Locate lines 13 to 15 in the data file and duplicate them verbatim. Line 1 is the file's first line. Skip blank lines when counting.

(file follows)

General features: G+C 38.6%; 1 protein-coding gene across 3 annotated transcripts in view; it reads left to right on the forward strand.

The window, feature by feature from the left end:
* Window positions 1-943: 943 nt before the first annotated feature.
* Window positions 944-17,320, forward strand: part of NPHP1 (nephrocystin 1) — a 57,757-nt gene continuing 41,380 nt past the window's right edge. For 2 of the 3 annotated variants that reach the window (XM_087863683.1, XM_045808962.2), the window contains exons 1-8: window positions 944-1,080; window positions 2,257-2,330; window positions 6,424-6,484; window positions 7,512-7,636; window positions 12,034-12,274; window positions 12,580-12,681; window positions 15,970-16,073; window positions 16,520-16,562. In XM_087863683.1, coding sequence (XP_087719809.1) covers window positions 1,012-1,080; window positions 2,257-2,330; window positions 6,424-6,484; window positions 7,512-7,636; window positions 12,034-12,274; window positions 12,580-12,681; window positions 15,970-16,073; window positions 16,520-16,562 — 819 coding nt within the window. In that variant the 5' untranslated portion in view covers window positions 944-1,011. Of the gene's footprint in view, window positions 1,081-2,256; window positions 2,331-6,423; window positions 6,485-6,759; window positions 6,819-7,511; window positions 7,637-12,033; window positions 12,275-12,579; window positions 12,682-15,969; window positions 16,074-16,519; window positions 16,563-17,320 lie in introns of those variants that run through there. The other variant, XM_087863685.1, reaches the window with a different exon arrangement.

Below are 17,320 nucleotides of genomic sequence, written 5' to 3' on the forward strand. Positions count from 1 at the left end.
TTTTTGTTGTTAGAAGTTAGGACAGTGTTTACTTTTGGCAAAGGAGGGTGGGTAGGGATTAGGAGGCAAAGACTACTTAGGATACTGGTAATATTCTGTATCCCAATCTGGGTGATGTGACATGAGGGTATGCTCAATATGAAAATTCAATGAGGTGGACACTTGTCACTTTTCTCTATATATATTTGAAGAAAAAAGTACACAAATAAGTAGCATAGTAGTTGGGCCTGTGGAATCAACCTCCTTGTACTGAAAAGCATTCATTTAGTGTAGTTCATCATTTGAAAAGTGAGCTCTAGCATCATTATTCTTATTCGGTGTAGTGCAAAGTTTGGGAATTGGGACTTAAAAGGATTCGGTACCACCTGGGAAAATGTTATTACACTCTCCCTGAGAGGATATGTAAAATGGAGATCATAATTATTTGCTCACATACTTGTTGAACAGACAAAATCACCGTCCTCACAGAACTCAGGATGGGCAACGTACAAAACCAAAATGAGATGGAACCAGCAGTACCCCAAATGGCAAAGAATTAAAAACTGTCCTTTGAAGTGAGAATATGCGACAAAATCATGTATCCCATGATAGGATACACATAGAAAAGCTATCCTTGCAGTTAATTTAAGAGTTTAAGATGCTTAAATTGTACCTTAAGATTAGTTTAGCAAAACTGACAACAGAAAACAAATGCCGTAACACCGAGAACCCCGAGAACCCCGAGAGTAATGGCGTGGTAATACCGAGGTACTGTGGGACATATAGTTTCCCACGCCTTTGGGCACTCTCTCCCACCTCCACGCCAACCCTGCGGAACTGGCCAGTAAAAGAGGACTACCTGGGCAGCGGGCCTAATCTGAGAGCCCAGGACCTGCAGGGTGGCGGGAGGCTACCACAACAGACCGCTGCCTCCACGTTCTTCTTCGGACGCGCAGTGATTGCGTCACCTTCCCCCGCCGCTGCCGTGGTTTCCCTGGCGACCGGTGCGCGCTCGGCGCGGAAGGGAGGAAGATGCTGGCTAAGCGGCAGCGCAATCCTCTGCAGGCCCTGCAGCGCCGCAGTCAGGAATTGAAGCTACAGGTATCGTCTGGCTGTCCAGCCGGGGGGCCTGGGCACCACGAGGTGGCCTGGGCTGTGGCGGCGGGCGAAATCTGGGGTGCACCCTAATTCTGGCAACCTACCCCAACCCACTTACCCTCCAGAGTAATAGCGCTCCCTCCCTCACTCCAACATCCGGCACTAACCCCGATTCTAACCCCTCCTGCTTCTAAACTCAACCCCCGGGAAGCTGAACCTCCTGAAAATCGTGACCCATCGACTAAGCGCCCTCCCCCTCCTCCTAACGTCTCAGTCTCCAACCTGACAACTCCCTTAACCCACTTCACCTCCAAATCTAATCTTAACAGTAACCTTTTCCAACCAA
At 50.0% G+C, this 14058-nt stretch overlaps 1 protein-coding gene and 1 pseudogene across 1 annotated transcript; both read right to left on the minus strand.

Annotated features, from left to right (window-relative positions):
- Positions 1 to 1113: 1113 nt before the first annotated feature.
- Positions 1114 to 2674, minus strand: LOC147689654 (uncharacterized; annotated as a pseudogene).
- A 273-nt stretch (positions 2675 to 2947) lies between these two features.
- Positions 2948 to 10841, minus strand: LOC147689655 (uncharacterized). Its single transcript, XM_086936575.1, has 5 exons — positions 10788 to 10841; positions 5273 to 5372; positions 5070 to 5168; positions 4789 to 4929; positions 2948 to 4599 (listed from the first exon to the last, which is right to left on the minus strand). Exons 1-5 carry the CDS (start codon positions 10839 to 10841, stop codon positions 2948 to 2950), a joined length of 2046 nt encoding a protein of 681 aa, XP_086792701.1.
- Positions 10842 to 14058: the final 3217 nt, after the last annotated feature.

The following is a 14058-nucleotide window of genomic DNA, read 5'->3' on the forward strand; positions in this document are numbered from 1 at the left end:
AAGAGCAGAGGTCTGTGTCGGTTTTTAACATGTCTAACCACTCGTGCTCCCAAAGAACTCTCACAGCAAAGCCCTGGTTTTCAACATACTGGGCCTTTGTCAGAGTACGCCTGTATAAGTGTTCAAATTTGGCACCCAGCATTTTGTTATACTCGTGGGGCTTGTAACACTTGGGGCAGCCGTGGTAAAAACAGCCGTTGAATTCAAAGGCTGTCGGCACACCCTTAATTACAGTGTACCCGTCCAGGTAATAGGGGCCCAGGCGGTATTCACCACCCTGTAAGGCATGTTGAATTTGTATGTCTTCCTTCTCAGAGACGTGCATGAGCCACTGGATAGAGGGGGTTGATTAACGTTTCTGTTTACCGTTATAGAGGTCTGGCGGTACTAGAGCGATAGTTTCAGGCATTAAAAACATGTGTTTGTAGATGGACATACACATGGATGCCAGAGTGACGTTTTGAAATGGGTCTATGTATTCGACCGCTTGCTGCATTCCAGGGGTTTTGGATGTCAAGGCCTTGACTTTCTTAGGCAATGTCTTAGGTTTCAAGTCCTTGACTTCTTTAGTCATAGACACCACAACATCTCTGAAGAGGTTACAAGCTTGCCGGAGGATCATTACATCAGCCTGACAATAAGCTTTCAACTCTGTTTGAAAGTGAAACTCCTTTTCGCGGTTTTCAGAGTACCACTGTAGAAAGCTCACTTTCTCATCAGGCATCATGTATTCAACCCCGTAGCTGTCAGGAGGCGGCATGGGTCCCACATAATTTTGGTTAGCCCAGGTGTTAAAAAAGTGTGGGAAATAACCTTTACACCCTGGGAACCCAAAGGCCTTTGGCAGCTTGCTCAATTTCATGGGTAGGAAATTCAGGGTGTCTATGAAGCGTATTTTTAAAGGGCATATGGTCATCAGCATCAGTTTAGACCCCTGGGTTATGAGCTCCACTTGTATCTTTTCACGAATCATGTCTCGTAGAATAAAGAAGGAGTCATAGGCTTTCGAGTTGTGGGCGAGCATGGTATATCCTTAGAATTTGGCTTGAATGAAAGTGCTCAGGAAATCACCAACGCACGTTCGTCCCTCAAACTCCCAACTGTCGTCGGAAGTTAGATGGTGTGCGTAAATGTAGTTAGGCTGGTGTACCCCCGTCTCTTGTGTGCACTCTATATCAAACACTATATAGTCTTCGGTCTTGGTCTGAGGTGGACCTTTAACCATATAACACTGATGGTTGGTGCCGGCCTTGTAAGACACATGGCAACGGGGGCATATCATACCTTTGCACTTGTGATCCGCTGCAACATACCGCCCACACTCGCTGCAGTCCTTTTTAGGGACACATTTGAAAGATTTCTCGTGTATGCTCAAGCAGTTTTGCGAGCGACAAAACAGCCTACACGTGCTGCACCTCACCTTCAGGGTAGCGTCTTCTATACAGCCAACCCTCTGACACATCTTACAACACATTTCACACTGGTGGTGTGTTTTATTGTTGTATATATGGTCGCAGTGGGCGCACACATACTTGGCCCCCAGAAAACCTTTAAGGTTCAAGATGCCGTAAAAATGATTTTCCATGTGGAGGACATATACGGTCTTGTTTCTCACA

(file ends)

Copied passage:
- Positions 10842 to 14058: the final 3217 nt, after the last annotated feature.

The following is a 14058-nucleotide window of genomic DNA, read 5'->3' on the forward strand; positions in this document are numbered from 1 at the left end:
AAGAGCAGAGGTCTGTGTCGGTTTTTAACATGTCTAACCACTCGTGCTCCCAAAGAACTCTCACAGCAAAGCCCTGGTTTTCAACATACTGGGCCTTTGTCAGAGTACGCCTGTATAAGTGTTCAAATTTGGCACCCAGCATTTTGTTATACTCGTGGGGCTTGTAACACTTGGGGCAGCCGTGGTAAAAACAGCCGTTGAATTCAAAGGCTGTCGGCACACCCTTAATTACAGTGTACCCGTCCAGGTAATAGGGGCCCAGGCGGTATTCACCACCCTGTAAGGCATGTTGAATTTGTATGTCTTCCTTCTCAGAGACGTGCATGAGCCACTGGATAGAGGGGGTTGATTAACGTTTCTGTTTACCGTTATAGAGGTCTGGCGGTACTAGAGCGATAGTTTCAGGCATTAAAAACATGTGTTTGTAGATGGACATACACATGGATGCCAGAGTGACGTTTTGAAATGGGTCTATGTATTCGACCGCTTGCTGCATTCCAGGGGTTTTGGATGTCAAGGCCTTGACTTTCTTAGGCAATGTCTTAGGTTTCAAGTCCTTGACTTCTTTAGTCATAGACACCACAACATCTCTGAAGAGGTTACAAGCTTGCCGGAGGATCATTACATCAGCCTGACAATAAGCTTTCAACTCTGTTTGAAAGTGAAACTCCTTTTCGCGGTTTTCAGAGTACCACTGTAGAAAGCTCACTTTCTCATCAGGCATCATGTATTCAACCCCGTAGCTGTCAGGAGGCGGCATGGGTCCCACATAATTTTGGTTAGCCCAGGTGTTAAAAAAGTGTGGGAAATAACCTTTACACCCTGGGAACCCAAAGGCCTTTGGCAGCTTGCTCAATTTCATGGGTAGGAAATTCAGGGTGTCTATGAAGCGTATTTTTAAAGGGCATATGGTCATCAGCATCAGTTTAGACCCCTGGGTTATGAGCTCCACTTGTATCTTTTCACGAATCATGTCTCGTAGAATAAAGAAGGAGTCATAGGCTTTCGAGTTGTGGGCGAGCATGGTATATCCTTAGAATTTGGCTTGAATGAAAGTGCTCAGGAAATCACCAACGCACGTTCGTCCCTCAAACTCCCAACTGTCGTCGGAAGTTAGATGGTGTGCGTAAATGTAGTTAGGCTGGTGTACCCCCGTCTCTTGTGTGCACTCTATATCAAACACTATATAGTCTTCGGTCTTGGTCTGAGGTGGACCTTTAACCATATAACACTGATGGTTGGTGCCGGCCTTGTAAGACACATGGCAACGGGGGCATATCATACCTTTGCACTTGTGATCCGCTGCAACATACCGCCCACACTCGCTGCAGTCCTTTTTAGGGACACATTTGAAAGATTTCTCGTGTATGCTCAAGCAGTTTTGCGAGCGACAAAACAGCCTACACGTGCTGCACCTCACCTTCAGGGTAGCGTCTTCTATACAGCCAACCCTCTGACACATCTTACAACACATTTCACACTGGTGGTGTGTTTTATTGTTGTATATATGGTCGCAGTGGGCGCACACATACTTGGCCCCCAGAAAACCTTTAAGGTTCAAGATGCCGTAAAAATGATTTTCCATGTGGAGGACATATACGGTCTTGTTTCTCACA